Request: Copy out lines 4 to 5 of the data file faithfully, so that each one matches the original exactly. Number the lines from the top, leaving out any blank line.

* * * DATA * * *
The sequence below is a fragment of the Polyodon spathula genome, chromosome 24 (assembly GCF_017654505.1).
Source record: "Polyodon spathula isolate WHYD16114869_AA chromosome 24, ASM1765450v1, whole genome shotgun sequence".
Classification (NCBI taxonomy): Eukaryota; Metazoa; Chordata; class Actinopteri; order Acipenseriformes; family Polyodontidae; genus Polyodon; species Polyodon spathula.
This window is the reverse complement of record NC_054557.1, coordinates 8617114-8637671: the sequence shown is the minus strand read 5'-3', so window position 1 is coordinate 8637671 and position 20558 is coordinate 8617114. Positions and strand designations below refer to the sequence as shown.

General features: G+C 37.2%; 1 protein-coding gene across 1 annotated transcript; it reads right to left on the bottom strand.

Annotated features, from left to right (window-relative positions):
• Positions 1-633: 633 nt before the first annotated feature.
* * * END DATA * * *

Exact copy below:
This window is the reverse complement of record NC_054557.1, coordinates 8617114-8637671: the sequence shown is the minus strand read 5'-3', so window position 1 is coordinate 8637671 and position 20558 is coordinate 8617114. Positions and strand designations below refer to the sequence as shown.

General features: G+C 37.2%; 1 protein-coding gene across 1 annotated transcript; it reads right to left on the bottom strand.